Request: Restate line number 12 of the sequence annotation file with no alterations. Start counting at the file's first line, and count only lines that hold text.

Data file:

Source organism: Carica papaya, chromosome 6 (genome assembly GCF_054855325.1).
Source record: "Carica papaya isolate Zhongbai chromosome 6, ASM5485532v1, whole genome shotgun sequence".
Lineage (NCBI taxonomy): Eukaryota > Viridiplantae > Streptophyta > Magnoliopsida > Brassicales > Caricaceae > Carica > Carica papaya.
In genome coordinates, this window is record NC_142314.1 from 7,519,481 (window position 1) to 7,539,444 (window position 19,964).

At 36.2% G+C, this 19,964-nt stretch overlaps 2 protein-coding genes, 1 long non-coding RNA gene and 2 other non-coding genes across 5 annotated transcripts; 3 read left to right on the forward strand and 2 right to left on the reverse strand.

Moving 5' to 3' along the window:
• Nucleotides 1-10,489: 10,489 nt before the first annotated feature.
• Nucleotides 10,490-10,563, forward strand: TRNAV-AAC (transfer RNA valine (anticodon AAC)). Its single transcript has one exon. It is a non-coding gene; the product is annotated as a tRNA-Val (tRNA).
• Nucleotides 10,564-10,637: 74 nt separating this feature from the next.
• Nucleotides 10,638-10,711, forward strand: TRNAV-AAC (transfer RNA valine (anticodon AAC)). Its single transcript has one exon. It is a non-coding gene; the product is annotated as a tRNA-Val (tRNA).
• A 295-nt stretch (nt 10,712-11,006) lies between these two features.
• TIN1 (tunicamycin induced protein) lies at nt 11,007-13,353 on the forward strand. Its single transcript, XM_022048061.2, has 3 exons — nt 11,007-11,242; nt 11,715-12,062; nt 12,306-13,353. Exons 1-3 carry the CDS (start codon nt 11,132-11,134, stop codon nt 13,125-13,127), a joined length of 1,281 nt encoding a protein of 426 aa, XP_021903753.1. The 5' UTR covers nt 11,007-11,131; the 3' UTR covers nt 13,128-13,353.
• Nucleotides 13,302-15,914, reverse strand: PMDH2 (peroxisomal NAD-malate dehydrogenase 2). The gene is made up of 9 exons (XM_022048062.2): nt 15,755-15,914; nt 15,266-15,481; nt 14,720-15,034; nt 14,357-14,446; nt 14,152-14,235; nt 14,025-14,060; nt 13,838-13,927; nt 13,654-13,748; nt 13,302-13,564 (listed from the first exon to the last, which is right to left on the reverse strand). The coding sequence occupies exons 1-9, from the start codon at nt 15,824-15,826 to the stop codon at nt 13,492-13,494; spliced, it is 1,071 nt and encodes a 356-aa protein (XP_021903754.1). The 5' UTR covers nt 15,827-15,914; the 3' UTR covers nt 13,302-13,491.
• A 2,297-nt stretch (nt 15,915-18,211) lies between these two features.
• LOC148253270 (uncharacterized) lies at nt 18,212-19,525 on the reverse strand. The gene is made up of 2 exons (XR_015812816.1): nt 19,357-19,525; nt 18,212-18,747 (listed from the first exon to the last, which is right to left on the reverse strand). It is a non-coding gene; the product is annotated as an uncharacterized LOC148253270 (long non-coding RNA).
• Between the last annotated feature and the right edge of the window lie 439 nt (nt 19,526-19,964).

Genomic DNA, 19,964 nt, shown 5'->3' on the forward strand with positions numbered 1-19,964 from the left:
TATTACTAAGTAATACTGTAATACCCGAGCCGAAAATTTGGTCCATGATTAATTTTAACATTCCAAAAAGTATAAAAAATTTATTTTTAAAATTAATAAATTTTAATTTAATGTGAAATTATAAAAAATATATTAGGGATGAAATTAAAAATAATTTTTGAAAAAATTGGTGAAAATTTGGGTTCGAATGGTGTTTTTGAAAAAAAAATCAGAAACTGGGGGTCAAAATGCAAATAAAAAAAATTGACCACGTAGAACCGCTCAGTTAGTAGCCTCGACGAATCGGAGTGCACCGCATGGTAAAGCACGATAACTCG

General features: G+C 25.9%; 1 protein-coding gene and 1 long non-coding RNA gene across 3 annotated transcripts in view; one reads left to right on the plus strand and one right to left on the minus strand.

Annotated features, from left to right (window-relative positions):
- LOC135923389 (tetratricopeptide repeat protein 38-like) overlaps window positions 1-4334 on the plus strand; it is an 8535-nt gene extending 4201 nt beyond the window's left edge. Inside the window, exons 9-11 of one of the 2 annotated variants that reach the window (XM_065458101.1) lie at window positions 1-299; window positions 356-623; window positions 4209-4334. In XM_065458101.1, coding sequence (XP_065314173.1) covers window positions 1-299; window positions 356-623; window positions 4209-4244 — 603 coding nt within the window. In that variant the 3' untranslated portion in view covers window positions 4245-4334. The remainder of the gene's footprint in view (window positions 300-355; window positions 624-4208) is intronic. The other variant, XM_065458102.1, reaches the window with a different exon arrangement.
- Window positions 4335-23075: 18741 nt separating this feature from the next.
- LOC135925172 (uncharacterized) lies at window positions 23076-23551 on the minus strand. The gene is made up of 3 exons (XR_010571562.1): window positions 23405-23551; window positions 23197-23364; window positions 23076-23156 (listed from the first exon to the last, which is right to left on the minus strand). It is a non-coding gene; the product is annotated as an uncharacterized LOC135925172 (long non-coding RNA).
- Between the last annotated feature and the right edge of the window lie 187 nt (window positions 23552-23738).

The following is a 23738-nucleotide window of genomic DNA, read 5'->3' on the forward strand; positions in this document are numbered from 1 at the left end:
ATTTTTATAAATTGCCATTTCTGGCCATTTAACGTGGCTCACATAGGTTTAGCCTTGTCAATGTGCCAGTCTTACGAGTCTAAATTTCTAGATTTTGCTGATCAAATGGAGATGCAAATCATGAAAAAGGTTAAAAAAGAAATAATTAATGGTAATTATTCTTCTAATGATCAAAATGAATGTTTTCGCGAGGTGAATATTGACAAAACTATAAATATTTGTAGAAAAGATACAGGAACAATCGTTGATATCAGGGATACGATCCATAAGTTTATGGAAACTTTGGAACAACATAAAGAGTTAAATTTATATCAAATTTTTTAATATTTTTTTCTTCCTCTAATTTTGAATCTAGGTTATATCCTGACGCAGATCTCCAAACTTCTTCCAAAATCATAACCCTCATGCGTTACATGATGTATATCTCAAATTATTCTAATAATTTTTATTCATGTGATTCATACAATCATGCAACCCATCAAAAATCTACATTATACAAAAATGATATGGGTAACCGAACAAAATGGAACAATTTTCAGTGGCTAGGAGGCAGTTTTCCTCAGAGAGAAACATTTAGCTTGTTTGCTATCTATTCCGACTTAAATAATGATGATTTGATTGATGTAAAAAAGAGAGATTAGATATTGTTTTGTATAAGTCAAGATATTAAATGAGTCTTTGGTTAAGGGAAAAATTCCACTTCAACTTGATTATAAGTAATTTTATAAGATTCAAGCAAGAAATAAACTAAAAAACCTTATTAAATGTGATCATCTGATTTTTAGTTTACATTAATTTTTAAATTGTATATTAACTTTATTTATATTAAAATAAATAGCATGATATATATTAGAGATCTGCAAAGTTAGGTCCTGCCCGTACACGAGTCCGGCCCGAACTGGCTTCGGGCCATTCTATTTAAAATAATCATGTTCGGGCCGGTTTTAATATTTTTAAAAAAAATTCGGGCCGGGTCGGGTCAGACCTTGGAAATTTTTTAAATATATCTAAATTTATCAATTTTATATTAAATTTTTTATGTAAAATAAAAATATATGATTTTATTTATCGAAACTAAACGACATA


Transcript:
• TIN1 (tunicamycin induced protein) lies at nt 11,007-13,353 on the forward strand. Its single transcript, XM_022048061.2, has 3 exons — nt 11,007-11,242; nt 11,715-12,062; nt 12,306-13,353. Exons 1-3 carry the CDS (start codon nt 11,132-11,134, stop codon nt 13,125-13,127), a joined length of 1,281 nt encoding a protein of 426 aa, XP_021903753.1. The 5' UTR covers nt 11,007-11,131; the 3' UTR covers nt 13,128-13,353.